Wrong Word Wednesday

Wrong Word Wednesday #13

Every week I will demonstrate an example of poor English where a different word is used from the one intended. Sometimes this creates a grammatically incorrect sentence. Unfortunately, the mistake is usually so pervasive that we all do it and such errors are usually made by those who should know better – journalists working for national or global media outlets such as newspapers and television

Venomous / Poisonous

This is one of those that a lot of people confuse – some do not even realise there is a difference. Most recently I saw it in Running with the Pack by Mark Rowlands who refers to venomous snakes and then avoiding them because they are poisonous. So… what is the difference?

Venomous – these creatures (usually animals rather than plants) inject toxins. This they do using fangs or a stinger. They puncture the skin so that they may inject their venom directly into the bloodstream. Snakes, bees and wasps are venomous. Snakes because they have fangs to bite and bees and wasps because they have a stinger to jab you with.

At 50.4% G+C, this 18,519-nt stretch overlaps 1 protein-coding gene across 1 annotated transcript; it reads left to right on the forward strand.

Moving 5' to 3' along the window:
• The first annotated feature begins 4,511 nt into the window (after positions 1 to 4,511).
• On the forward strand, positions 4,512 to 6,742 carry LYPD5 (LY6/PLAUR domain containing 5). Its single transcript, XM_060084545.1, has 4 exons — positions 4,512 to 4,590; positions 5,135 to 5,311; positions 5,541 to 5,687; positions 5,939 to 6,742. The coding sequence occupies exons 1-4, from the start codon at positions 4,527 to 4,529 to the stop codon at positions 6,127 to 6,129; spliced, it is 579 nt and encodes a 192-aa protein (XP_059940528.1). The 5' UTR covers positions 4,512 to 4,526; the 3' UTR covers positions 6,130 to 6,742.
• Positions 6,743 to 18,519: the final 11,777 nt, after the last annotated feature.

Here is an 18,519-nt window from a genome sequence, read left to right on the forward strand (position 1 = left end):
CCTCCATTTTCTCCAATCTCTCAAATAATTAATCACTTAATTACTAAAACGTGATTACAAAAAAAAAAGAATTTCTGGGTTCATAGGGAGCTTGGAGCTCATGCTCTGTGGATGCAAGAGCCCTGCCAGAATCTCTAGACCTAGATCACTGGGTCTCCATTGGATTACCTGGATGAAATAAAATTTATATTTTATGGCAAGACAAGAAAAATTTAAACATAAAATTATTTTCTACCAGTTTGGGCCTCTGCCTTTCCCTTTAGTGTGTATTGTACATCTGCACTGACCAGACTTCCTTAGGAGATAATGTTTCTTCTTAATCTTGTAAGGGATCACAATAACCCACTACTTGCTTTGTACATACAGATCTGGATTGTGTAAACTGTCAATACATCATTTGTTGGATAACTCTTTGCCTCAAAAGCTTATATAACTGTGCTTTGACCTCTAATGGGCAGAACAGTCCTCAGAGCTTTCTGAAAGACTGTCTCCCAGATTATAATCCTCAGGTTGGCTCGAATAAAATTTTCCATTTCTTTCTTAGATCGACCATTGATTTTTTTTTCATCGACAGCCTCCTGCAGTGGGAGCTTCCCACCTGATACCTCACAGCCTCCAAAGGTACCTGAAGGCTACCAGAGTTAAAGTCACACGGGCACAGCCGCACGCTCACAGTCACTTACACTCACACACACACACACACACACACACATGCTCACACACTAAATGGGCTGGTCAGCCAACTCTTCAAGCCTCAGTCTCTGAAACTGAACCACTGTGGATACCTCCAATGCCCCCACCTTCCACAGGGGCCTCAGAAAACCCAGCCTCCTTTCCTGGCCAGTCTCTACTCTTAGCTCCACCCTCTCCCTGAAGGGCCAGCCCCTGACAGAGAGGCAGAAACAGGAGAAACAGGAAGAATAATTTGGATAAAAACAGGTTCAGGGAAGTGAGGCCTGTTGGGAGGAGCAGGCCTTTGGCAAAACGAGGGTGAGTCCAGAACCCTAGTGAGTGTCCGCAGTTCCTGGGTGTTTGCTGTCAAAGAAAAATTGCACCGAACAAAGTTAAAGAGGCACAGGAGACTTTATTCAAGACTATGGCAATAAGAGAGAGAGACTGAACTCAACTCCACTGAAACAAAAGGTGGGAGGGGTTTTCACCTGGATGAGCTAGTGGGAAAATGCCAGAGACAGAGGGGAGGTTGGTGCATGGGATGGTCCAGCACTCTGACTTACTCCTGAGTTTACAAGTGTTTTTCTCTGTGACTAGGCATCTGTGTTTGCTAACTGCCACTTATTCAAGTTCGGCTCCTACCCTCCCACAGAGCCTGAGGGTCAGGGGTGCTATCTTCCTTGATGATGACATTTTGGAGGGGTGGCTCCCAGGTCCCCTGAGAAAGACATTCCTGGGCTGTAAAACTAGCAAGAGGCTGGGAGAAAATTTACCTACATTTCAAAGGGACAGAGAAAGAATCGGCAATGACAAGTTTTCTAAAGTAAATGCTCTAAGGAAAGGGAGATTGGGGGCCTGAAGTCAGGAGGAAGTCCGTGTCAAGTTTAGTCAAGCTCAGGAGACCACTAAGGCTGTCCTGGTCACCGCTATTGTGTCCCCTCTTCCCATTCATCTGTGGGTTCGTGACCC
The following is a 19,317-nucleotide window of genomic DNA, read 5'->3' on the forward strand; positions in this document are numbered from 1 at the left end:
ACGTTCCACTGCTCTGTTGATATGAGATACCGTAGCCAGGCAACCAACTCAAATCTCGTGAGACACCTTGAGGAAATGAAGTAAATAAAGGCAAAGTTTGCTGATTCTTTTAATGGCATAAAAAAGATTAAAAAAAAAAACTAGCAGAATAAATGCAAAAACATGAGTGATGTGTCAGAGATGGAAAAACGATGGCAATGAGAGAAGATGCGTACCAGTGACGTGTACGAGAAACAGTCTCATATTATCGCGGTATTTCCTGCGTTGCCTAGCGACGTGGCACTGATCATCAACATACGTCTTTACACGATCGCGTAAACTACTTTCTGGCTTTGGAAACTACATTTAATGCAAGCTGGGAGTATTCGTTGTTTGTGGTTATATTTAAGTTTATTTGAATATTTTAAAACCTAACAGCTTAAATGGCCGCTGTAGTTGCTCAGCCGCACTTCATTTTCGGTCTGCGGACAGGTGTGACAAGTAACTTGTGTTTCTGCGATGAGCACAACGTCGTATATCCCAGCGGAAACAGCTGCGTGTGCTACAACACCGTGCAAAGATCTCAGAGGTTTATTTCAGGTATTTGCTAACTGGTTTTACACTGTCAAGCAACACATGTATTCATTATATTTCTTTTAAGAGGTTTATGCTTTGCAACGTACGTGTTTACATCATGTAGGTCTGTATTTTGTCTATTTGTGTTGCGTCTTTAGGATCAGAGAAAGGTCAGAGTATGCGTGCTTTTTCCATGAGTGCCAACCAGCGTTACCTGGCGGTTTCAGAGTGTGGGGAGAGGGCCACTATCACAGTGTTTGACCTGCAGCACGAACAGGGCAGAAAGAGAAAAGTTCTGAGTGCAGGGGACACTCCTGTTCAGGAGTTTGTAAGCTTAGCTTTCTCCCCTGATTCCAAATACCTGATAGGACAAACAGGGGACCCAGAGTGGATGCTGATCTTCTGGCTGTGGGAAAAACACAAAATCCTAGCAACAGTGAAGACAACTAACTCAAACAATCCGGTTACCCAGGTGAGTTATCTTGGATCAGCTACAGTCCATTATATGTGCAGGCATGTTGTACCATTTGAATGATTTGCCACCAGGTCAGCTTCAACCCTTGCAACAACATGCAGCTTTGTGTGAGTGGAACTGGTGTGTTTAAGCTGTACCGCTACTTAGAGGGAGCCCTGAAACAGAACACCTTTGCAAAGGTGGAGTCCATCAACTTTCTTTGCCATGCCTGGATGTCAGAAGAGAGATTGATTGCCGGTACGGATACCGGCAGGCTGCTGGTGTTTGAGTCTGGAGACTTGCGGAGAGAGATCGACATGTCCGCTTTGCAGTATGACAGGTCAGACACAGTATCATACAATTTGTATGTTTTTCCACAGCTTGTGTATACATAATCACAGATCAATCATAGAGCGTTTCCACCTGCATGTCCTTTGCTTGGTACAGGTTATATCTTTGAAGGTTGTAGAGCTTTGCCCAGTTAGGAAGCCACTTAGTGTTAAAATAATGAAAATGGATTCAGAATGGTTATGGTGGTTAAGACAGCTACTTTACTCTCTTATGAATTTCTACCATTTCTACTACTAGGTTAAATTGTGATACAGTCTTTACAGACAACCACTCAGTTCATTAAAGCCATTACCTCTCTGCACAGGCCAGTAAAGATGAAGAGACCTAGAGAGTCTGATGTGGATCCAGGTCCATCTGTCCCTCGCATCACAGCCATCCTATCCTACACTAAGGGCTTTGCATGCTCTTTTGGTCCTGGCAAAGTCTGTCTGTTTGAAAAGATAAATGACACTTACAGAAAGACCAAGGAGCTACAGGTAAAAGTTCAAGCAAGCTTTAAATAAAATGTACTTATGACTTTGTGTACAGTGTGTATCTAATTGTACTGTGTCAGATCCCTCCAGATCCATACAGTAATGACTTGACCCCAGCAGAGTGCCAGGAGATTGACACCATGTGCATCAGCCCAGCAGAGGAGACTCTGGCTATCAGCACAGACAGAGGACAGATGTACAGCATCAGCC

Poisonous – The difference here is that these do not inject toxins, merely the act of touching them is enough to transmit toxins. “Poisonous” also refers to those toxins that are inhaled or ingested. If you drink a harmful substance, it is poisonous. Stinging nettles and poison dart frogs are poisonous (both secrete and do not inject)

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2 thoughts on “Wrong Word Wednesday #13

    1. I think a lot of these have passed into the vernacular because the people we rely on for “well good English” get it so horrifically wrong all of the time. The media, particularly television journalists so often say “that’s 4000 less cases than last year”. Stuff like that makes me want to scream at the tellybox

      No problem on the plug! I will read later today and comment. I already suspect I’m going to agree with you on every point.

      I need to read your book soon, I bought it about a year ago and keep forgetting it is there!

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